The Speonk Solvent Plume - How Big a Threat is it to Our Environment?
February 21st there was a public meeting sponsored by CAC West and
the Speonk Remsenburg Civic Association regarding the Speonk Solvent Plume in
preparation for an upcoming meeting with the State Department of Environmental
Conservation (DEC), which has recently characterized the plume as requiring no
further action, including monitoring.
The following is a
brief summation of the meeting.
As brief background, the Speonk Solvent
Plume was discovered in 2001 via a contaminated well in Speonk. The primary chemical in the plume is
“PCE” – which is an industrial degreaser, similar to dry cleaning fluid and it
affected several wells.
The contaminated well, contained 1200ppb of
carbon tetrachloride more than 200X the acceptable level of 5ppb!
Since its discovery, there have been efforts to track the course of the
plume as well as to discover its source (ie. the culpable party). Unfortunately, the effort to identify
the party has been unsuccessful making the plume an “orphan plume.”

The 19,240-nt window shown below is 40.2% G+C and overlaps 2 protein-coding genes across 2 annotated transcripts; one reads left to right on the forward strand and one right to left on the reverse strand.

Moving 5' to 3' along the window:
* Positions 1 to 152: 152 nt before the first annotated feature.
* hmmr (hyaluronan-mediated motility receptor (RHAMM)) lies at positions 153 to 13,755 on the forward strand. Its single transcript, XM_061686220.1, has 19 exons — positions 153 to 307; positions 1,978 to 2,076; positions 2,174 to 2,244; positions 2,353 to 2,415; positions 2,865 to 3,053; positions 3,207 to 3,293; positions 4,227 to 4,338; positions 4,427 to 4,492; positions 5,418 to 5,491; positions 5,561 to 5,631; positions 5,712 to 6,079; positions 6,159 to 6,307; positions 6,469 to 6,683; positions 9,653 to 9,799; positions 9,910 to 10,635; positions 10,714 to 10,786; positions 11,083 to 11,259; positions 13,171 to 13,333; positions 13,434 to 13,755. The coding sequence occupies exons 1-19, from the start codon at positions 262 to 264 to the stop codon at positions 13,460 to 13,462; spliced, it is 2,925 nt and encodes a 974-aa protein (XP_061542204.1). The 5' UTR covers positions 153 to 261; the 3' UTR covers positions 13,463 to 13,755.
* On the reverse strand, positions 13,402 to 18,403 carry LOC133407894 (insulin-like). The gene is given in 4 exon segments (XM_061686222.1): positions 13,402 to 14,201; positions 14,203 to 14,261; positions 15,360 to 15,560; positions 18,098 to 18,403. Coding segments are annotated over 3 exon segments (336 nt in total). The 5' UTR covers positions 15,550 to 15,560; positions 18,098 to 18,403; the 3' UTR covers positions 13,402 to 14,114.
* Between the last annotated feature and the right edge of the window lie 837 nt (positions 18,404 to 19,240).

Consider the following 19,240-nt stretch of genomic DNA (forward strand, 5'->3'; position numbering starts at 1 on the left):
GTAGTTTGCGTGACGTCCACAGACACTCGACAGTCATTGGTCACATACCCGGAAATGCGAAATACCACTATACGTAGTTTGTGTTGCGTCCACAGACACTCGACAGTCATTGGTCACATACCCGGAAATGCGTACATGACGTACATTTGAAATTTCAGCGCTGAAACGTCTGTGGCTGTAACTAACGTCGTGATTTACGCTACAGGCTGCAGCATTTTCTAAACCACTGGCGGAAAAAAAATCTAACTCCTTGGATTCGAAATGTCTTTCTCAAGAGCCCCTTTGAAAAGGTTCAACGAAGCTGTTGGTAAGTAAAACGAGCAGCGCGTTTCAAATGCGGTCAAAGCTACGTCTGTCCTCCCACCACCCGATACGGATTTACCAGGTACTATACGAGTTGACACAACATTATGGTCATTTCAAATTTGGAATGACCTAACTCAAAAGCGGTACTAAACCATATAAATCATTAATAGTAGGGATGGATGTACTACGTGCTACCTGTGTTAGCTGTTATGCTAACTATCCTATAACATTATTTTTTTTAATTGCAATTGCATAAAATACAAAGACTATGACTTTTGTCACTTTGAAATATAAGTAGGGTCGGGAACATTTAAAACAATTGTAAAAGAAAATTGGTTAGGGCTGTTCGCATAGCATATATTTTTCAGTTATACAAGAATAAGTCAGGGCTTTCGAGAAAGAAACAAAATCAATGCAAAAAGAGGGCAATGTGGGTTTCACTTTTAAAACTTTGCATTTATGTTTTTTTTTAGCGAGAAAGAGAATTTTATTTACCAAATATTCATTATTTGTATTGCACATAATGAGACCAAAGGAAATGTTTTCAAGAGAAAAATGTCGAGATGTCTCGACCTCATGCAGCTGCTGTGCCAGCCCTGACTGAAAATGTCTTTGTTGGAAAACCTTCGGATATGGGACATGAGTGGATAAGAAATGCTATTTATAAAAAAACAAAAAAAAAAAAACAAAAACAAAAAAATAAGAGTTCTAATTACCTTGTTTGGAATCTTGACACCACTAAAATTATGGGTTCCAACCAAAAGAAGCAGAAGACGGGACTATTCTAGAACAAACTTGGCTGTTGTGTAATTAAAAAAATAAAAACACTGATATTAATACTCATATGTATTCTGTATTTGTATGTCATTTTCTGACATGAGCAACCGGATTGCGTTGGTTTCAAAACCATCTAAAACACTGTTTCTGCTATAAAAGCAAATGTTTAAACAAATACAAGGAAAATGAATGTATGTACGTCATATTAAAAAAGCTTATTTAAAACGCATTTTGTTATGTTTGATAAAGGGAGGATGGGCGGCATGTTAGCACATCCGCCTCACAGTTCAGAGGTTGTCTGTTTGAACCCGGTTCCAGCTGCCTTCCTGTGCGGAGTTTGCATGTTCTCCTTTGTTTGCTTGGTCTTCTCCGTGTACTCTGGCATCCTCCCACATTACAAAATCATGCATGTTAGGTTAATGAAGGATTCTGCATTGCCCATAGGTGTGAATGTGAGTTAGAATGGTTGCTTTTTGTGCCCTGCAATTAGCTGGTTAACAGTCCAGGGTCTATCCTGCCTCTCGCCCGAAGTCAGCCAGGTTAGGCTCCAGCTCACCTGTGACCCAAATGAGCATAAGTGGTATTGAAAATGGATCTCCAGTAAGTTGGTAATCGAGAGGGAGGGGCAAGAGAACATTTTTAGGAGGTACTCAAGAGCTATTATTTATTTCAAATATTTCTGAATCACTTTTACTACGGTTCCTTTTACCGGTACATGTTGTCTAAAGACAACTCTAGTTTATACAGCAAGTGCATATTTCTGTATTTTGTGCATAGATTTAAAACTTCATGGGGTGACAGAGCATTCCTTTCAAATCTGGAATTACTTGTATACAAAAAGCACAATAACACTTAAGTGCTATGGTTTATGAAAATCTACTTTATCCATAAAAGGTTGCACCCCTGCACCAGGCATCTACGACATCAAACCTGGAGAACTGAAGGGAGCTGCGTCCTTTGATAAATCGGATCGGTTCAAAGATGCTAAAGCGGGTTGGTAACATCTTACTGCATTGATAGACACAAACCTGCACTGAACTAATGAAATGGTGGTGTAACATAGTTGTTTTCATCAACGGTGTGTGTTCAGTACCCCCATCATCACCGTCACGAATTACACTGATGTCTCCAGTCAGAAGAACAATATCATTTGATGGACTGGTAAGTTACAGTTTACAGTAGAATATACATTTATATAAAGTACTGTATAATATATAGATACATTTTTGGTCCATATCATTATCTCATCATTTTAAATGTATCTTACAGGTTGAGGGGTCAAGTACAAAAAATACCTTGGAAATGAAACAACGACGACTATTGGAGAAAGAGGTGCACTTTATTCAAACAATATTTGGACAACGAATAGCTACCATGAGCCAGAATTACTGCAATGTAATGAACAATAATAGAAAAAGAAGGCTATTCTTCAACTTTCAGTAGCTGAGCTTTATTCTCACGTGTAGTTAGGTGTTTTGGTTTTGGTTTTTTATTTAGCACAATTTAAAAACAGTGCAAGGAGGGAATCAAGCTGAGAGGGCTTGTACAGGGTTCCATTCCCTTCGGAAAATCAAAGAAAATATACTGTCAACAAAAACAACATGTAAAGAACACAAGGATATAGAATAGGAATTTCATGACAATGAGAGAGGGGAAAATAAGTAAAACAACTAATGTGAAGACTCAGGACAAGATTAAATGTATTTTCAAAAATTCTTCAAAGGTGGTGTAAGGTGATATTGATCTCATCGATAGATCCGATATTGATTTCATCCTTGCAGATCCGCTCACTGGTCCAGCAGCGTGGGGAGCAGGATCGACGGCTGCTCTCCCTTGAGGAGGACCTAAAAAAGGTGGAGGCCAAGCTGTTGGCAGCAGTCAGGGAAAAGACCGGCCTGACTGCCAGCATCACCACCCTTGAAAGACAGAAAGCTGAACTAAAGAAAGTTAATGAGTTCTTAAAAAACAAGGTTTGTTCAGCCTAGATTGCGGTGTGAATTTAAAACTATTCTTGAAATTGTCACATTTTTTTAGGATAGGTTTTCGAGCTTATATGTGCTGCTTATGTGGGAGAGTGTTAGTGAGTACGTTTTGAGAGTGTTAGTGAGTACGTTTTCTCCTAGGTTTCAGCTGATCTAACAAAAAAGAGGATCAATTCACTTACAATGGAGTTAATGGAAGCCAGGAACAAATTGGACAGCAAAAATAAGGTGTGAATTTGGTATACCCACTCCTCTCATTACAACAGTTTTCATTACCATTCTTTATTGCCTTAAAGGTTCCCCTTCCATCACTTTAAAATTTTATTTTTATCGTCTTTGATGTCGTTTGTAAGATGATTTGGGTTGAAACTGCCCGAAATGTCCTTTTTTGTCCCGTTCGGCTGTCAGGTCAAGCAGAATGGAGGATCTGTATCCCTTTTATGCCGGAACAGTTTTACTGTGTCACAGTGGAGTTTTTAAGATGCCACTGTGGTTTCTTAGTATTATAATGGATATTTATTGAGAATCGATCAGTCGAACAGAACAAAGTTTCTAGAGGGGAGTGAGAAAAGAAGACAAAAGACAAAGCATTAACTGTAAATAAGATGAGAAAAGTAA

“Exposure to high concentrations of carbon
tetrachloride (including vapor)
can affect the central nervous
system, degenerate the liver and kidneys and may result (after prolonged exposure) in coma and even death. Chronic exposure to carbon tetrachloride can
cause liver and kidney damage and could
result in cancer. “
The plume has been spreading south/southwest
– towards Remsenburg and the tributaries of Moriches Bay.
While the plume is currently deep underground (limiting its adverse
environmental impact) it is expected to move towards the surface as it
approaches lower elevations and the waterfront – the pace of its movement is
uncertain and unknown.
Local environmental advocates believe the
chemicals in the plume pose a very substantial threat to marine and other
wildlife, since there is no evidence of the chemicals becoming less toxic over
The DEC believes no further actions are
required – even monitoring the course of the plume.
It is generally believed that the DEC’s position is based as much on the
fact that it is an “orphan” plume (meaning no one to seek money from for
damages) and because it does not meet certain standards to qualify for as a
Local elected officials termed the DEC’s
stance “unacceptable.” The Remsenburg Association will support
continued efforts to make progress on this issue and will remain engaged with
CAC West, Speonk Remsenburg Civic Association and Local Elected Officials. The Remsenburg Association agrees with
members of the town board and other community groups that requesting the state
Department of Environment Conservation model the expected progress of the
plume, and continue monitoring the plume, is a reasonable next step.